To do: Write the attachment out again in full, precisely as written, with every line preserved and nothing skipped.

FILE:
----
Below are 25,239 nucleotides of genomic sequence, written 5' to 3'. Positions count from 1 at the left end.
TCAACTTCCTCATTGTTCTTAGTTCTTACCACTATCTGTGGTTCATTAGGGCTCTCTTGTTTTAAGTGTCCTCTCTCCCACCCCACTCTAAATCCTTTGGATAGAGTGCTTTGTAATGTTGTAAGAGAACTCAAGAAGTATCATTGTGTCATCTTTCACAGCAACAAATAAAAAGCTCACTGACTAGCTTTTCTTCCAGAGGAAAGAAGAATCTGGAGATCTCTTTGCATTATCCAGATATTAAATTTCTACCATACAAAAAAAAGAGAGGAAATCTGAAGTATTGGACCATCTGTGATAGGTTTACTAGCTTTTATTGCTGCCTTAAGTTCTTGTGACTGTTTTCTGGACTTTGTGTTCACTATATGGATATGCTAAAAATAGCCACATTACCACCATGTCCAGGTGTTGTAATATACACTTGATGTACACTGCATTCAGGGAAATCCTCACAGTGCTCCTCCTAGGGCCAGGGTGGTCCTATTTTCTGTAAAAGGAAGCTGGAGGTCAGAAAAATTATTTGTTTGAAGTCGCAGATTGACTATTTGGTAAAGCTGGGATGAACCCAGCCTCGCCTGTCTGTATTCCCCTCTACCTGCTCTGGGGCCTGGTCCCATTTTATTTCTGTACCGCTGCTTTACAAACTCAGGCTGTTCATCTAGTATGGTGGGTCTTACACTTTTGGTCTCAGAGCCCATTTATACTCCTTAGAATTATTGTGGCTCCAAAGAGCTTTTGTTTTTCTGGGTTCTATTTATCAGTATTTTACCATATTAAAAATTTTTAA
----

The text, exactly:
Below are 25,239 nucleotides of genomic sequence, written 5' to 3'. Positions count from 1 at the left end.
TCAACTTCCTCATTGTTCTTAGTTCTTACCACTATCTGTGGTTCATTAGGGCTCTCTTGTTTTAAGTGTCCTCTCTCCCACCCCACTCTAAATCCTTTGGATAGAGTGCTTTGTAATGTTGTAAGAGAACTCAAGAAGTATCATTGTGTCATCTTTCACAGCAACAAATAAAAAGCTCACTGACTAGCTTTTCTTCCAGAGGAAAGAAGAATCTGGAGATCTCTTTGCATTATCCAGATATTAAATTTCTACCATACAAAAAAAAGAGAGGAAATCTGAAGTATTGGACCATCTGTGATAGGTTTACTAGCTTTTATTGCTGCCTTAAGTTCTTGTGACTGTTTTCTGGACTTTGTGTTCACTATATGGATATGCTAAAAATAGCCACATTACCACCATGTCCAGGTGTTGTAATATACACTTGATGTACACTGCATTCAGGGAAATCCTCACAGTGCTCCTCCTAGGGCCAGGGTGGTCCTATTTTCTGTAAAAGGAAGCTGGAGGTCAGAAAAATTATTTGTTTGAAGTCGCAGATTGACTATTTGGTAAAGCTGGGATGAACCCAGCCTCGCCTGTCTGTATTCCCCTCTACCTGCTCTGGGGCCTGGTCCCATTTTATTTCTGTACCGCTGCTTTACAAACTCAGGCTGTTCATCTAGTATGGTGGGTCTTACACTTTTGGTCTCAGAGCCCATTTATACTCCTTAGAATTATTGTGGCTCCAAAGAGCTTTTGTTTTTCTGGGTTCTATTTATCAGTATTTTACCATATTAAAAATTTTTAA